Format

Send to

Choose Destination
Am J Clin Nutr. 2014 Oct;100(4):1139-48. doi: 10.3945/ajcn.113.082222. Epub 2014 Aug 6.

Maternal protein intake during pregnancy and offspring overweight 20 y later.

Author information

1
From the Centre for Fetal Programming, Department of Epidemiology Research, Statens Serum Institut, Copenhagen, Denmark (EM, SFO, and TIH); the Section for Epidemiology, Department of Public Health, Aarhus University, Aarhus, Denmark (DR and BHB); the Department of Pediatrics, Aarhus University Hospital, Skejby, Denmark (TBH); the Faculty of Science, University of Copenhagen, Frederiksberg, Denmark (MAR); the Department of Nutrition, Harvard School of Public Health, Boston, MA (SFO); the Faculty of Food Science and Nutrition, School of Health Sciences, University of Iceland, Reykjavik, Iceland (TIH); and the Unit for Nutrition Research, Landspitali University Hospital, Reykjavik, Iceland (TIH).

Abstract

BACKGROUND:

Animal studies have shown that protein intake in pregnancy may influence offspring fat metabolism and adiposity. The macronutrient ratio in human pregnancy appears to be important for offspring glucose tolerance; however, less is known about the influence on offspring adiposity.

OBJECTIVE:

We examined the relation between maternal dietary protein intake during pregnancy and offspring anthropometric measures and biomarkers of adiposity and glucose metabolism.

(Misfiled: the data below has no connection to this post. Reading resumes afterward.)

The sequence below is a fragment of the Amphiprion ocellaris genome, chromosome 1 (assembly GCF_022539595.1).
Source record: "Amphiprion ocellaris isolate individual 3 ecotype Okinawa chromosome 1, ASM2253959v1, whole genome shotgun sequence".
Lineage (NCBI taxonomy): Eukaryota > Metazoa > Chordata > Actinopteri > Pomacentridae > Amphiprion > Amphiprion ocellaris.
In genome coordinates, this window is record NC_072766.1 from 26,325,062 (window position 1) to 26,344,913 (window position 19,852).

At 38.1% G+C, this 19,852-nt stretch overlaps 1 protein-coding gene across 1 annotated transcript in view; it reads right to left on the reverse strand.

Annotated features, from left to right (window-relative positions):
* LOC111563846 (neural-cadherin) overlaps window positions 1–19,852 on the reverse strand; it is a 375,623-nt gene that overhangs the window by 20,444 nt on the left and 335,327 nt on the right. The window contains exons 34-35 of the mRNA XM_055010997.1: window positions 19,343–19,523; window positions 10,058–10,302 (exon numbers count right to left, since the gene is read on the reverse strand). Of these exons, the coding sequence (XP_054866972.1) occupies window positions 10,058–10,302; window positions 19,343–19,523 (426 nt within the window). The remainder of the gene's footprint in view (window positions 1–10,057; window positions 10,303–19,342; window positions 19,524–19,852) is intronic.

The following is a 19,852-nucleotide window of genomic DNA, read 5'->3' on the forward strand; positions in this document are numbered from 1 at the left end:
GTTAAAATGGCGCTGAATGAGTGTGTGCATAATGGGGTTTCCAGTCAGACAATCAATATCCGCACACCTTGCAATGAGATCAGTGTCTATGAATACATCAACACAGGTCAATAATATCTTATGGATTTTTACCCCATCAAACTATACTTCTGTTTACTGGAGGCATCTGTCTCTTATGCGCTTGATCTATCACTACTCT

DESIGN:

We used a prospective cohort of 965 Danish pregnant women recruited in 1988-1989 with offspring follow-up at 19-21 y. Macronutrient intake was collected in gestational week 30, and we divided protein according to its source (animal and vegetable including cereals). Offspring body mass index (BMI; in kg/m(2)) and waist circumference were recorded at follow-up (n = 695-697), and biomarkers were quantified in a subset (n = 443) of participants. We used multivariable linear and log-binomial regression to calculate effect estimates and 95% CIs for a 1:1-g substitution of carbohydrates for protein.

RESULTS:

Offspring mean (±SD) BMI was 22.1 ± 3.3 and 22.8 ± 2.9 for women and men, respectively. The prevalence of overweight (BMI ≥25) was 16.9% for women and 19.1% for men. We showed that a 1:1-g substitution of animal protein for carbohydrates increased risk of BMI ≥25 in female [quartile 4 compared with quartile 1: risk ratio (RR): 3.36; 95% CI: 1.52, 7.42] and male (quartile 4 compared with quartile 1: RR: 2.22; 95% CI: 0.92, 5.35) offspring. These results appeared to be accounted for by protein from meat sources. The results could not be explained by postnatal risk factors.

CONCLUSIONS:

Protein from animal sources, primarily meat products, consumed during pregnancy may increase risk of overweight in offspring; this association appeared to be stronger for female offspring. Because of the lack of information on postnatal exposure in this cohort, these results are hypothesis-generating and need to be replicated in other cohorts.

PMID:
25099541
DOI:
10.3945/ajcn.113.082222
[Indexed for MEDLINE]

Supplemental Content

Full text links

Icon for Silverchair Information Systems
Loading ...
Support Center